The new devices are easier to use, more predictable and offer better safety than the first generation14.

The results available with the newer devices clearly show that the incidence of paravalvular leaks is dramatically reduced, the incidence of moderate to severe AR being <5%. This is due to the availability of more sizes, improved positioning due to the possibility to reposition and retrieve certain devices, and better conformability.These improvements are in addition to the increased use of 3D imaging before the procedure, mostly using CT, which allows a more accurate sizing of the aortic annulus and therefore choice of the prosthesis.

The risk of stroke is also decreased due to better maneuver ability of delivery catheters, easier crossing of the valve, and more stable positioning of the prostheses across the valve. As a consequence balloon predilatation is less often needed. Certain prostheses also do not necessitate rapid pacing during deployment.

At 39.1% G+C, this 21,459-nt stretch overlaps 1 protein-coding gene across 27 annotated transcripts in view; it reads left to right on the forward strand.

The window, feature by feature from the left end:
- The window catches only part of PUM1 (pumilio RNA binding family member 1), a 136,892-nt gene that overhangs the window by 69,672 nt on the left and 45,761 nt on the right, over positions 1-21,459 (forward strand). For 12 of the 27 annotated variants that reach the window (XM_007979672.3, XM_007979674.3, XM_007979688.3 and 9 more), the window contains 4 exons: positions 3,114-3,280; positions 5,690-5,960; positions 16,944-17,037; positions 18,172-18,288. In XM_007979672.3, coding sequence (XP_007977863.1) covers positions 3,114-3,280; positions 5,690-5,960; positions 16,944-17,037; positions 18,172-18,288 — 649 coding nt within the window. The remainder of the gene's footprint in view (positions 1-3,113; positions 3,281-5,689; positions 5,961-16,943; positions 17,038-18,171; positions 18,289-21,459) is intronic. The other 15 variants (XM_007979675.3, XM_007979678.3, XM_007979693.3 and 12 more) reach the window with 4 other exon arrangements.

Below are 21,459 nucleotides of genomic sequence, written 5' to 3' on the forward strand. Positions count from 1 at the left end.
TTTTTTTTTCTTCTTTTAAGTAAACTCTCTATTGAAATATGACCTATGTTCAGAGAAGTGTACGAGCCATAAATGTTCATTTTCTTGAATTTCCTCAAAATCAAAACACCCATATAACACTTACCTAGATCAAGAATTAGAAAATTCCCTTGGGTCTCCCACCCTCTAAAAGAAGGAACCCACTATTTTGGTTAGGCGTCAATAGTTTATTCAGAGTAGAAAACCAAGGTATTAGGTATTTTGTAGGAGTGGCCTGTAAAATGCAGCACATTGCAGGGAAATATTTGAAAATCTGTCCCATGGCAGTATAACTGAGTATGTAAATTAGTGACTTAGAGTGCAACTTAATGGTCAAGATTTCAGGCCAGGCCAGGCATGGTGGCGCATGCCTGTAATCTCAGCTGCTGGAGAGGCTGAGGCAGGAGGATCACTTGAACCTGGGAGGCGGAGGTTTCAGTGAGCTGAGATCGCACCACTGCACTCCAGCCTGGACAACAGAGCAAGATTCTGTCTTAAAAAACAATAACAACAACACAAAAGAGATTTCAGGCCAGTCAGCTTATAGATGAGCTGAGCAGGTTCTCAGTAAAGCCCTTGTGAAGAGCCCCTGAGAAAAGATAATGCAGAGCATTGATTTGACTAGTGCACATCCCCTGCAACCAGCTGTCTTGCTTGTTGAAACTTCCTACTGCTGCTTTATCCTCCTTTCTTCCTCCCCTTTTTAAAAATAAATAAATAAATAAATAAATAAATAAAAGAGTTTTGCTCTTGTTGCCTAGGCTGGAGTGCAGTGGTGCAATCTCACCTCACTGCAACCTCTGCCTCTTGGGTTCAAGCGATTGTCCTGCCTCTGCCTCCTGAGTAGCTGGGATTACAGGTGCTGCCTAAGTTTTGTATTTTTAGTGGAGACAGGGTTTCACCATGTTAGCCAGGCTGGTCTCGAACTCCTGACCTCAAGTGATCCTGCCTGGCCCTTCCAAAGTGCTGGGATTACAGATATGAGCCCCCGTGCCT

Vascular complications and severe bleeding are less frequent due to the decrease in sheath sizes and better delivery systems. This allows for an increasing use of the transfemoral approach which is now over 90%.

The downside of many of the new prostheses is an increase in the need for pacemaker, there is however an important heterogeneity across devices. This may be a concern in patients with low left ventricular ejection fraction and also when considering the extension of indications toward younger patients15.

Overall due to procedural and technological progress mortality during the procedure has dramatically decreased.